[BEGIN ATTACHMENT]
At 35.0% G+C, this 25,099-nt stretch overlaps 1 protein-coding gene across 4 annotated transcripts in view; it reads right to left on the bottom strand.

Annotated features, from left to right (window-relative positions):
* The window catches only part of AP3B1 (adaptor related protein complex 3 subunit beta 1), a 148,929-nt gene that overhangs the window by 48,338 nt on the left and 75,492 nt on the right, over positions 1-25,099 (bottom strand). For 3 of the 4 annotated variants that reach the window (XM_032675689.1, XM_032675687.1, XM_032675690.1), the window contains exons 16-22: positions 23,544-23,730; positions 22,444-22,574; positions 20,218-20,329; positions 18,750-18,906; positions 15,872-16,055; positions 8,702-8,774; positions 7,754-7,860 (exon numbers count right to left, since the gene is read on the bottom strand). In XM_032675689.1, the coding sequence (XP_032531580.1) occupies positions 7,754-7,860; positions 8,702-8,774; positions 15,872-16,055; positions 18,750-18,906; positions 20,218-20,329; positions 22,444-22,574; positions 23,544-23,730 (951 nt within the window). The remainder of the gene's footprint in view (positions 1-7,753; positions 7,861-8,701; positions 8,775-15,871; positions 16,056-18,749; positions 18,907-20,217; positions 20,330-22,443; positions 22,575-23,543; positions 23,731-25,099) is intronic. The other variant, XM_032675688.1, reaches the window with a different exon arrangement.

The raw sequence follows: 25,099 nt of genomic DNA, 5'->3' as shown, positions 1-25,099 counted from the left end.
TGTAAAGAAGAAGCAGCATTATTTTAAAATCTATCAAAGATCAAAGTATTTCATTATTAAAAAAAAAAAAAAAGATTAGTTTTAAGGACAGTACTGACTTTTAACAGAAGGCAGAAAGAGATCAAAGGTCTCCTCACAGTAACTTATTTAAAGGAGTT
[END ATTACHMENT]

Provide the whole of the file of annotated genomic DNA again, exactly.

At 35.0% G+C, this 25,099-nt stretch overlaps 1 protein-coding gene across 4 annotated transcripts in view; it reads right to left on the bottom strand.

Annotated features, from left to right (window-relative positions):
* The window catches only part of AP3B1 (adaptor related protein complex 3 subunit beta 1), a 148,929-nt gene that overhangs the window by 48,338 nt on the left and 75,492 nt on the right, over positions 1-25,099 (bottom strand). For 3 of the 4 annotated variants that reach the window (XM_032675689.1, XM_032675687.1, XM_032675690.1), the window contains exons 16-22: positions 23,544-23,730; positions 22,444-22,574; positions 20,218-20,329; positions 18,750-18,906; positions 15,872-16,055; positions 8,702-8,774; positions 7,754-7,860 (exon numbers count right to left, since the gene is read on the bottom strand). In XM_032675689.1, the coding sequence (XP_032531580.1) occupies positions 7,754-7,860; positions 8,702-8,774; positions 15,872-16,055; positions 18,750-18,906; positions 20,218-20,329; positions 22,444-22,574; positions 23,544-23,730 (951 nt within the window). The remainder of the gene's footprint in view (positions 1-7,753; positions 7,861-8,701; positions 8,775-15,871; positions 16,056-18,749; positions 18,907-20,217; positions 20,330-22,443; positions 22,575-23,543; positions 23,731-25,099) is intronic. The other variant, XM_032675688.1, reaches the window with a different exon arrangement.

The raw sequence follows: 25,099 nt of genomic DNA, 5'->3' as shown, positions 1-25,099 counted from the left end.
TGTAAAGAAGAAGCAGCATTATTTTAAAATCTATCAAAGATCAAAGTATTTCATTATTAAAAAAAAAAAAAAAGATTAGTTTTAAGGACAGTACTGACTTTTAACAGAAGGCAGAAAGAGATCAAAGGTCTCCTCACAGTAACTTATTTAAAGGAGTT